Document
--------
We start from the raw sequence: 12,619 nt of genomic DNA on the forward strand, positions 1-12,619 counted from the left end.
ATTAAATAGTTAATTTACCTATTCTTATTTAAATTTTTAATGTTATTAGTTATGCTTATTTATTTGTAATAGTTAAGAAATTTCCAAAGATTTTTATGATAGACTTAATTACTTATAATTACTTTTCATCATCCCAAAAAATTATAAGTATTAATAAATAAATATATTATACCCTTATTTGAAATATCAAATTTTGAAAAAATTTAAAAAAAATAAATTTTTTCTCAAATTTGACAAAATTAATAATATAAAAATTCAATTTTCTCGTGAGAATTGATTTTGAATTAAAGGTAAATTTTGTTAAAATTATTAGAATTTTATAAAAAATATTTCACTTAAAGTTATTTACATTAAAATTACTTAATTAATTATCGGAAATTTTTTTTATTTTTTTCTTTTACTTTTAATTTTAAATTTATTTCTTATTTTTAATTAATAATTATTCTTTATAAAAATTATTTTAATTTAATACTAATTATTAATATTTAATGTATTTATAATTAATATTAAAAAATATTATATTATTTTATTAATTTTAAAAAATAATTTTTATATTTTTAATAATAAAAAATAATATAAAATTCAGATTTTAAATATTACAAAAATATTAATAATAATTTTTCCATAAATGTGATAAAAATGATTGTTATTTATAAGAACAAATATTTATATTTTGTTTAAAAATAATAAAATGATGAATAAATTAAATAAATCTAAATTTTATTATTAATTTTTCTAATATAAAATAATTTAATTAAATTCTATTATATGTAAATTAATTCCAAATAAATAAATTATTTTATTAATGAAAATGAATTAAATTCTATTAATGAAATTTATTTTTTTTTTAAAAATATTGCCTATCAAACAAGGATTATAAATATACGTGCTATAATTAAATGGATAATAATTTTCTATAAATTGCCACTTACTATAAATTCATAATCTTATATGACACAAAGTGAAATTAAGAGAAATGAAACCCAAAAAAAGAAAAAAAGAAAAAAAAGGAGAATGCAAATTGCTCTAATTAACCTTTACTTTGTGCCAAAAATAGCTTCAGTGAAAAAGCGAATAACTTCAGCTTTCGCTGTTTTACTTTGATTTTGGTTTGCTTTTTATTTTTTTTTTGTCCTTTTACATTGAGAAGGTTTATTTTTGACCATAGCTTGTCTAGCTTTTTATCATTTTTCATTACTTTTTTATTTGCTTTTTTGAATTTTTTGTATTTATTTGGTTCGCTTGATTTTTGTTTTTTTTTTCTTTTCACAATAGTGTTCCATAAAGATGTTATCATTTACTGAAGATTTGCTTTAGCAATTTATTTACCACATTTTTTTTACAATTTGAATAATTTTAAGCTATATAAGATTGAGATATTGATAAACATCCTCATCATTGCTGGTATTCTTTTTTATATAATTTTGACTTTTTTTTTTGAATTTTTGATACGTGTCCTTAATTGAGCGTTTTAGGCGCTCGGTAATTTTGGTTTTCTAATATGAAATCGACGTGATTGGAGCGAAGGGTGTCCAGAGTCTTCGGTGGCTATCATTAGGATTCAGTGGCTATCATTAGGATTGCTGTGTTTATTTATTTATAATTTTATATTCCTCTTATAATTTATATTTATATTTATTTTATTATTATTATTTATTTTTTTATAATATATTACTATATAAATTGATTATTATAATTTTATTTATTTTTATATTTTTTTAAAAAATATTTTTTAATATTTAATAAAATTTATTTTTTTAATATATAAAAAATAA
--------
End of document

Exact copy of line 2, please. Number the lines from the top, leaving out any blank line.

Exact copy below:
ATTAAATAGTTAATTTACCTATTCTTATTTAAATTTTTAATGTTATTAGTTATGCTTATTTATTTGTAATAGTTAAGAAATTTCCAAAGATTTTTATGATAGACTTAATTACTTATAATTACTTTTCATCATCCCAAAAAATTATAAGTATTAATAAATAAATATATTATACCCTTATTTGAAATATCAAATTTTGAAAAAATTTAAAAAAAATAAATTTTTTCTCAAATTTGACAAAATTAATAATATAAAAATTCAATTTTCTCGTGAGAATTGATTTTGAATTAAAGGTAAATTTTGTTAAAATTATTAGAATTTTATAAAAAATATTTCACTTAAAGTTATTTACATTAAAATTACTTAATTAATTATCGGAAATTTTTTTTATTTTTTTCTTTTACTTTTAATTTTAAATTTATTTCTTATTTTTAATTAATAATTATTCTTTATAAAAATTATTTTAATTTAATACTAATTATTAATATTTAATGTATTTATAATTAATATTAAAAAATATTATATTATTTTATTAATTTTAAAAAATAATTTTTATATTTTTAATAATAAAAAATAATATAAAATTCAGATTTTAAATATTACAAAAATATTAATAATAATTTTTCCATAAATGTGATAAAAATGATTGTTATTTATAAGAACAAATATTTATATTTTGTTTAAAAATAATAAAATGATGAATAAATTAAATAAATCTAAATTTTATTATTAATTTTTCTAATATAAAATAATTTAATTAAATTCTATTATATGTAAATTAATTCCAAATAAATAAATTATTTTATTAATGAAAATGAATTAAATTCTATTAATGAAATTTATTTTTTTTTTAAAAATATTGCCTATCAAACAAGGATTATAAATATACGTGCTATAATTAAATGGATAATAATTTTCTATAAATTGCCACTTACTATAAATTCATAATCTTATATGACACAAAGTGAAATTAAGAGAAATGAAACCCAAAAAAAGAAAAAAAGAAAAAAAAGGAGAATGCAAATTGCTCTAATTAACCTTTACTTTGTGCCAAAAATAGCTTCAGTGAAAAAGCGAATAACTTCAGCTTTCGCTGTTTTACTTTGATTTTGGTTTGCTTTTTATTTTTTTTTTGTCCTTTTACATTGAGAAGGTTTATTTTTGACCATAGCTTGTCTAGCTTTTTATCATTTTTCATTACTTTTTTATTTGCTTTTTTGAATTTTTTGTATTTATTTGGTTCGCTTGATTTTTGTTTTTTTTTTCTTTTCACAATAGTGTTCCATAAAGATGTTATCATTTACTGAAGATTTGCTTTAGCAATTTATTTACCACATTTTTTTTACAATTTGAATAATTTTAAGCTATATAAGATTGAGATATTGATAAACATCCTCATCATTGCTGGTATTCTTTTTTATATAATTTTGACTTTTTTTTTTGAATTTTTGATACGTGTCCTTAATTGAGCGTTTTAGGCGCTCGGTAATTTTGGTTTTCTAATATGAAATCGACGTGATTGGAGCGAAGGGTGTCCAGAGTCTTCGGTGGCTATCATTAGGATTCAGTGGCTATCATTAGGATTGCTGTGTTTATTTATTTATAATTTTATATTCCTCTTATAATTTATATTTATATTTATTTTATTATTATTATTTATTTTTTTATAATATATTACTATATAAATTGATTATTATAATTTTATTTATTTTTATATTTTTTTAAAAAATATTTTTTAATATTTAATAAAATTTATTTTTTTAATATATAAAAAATAA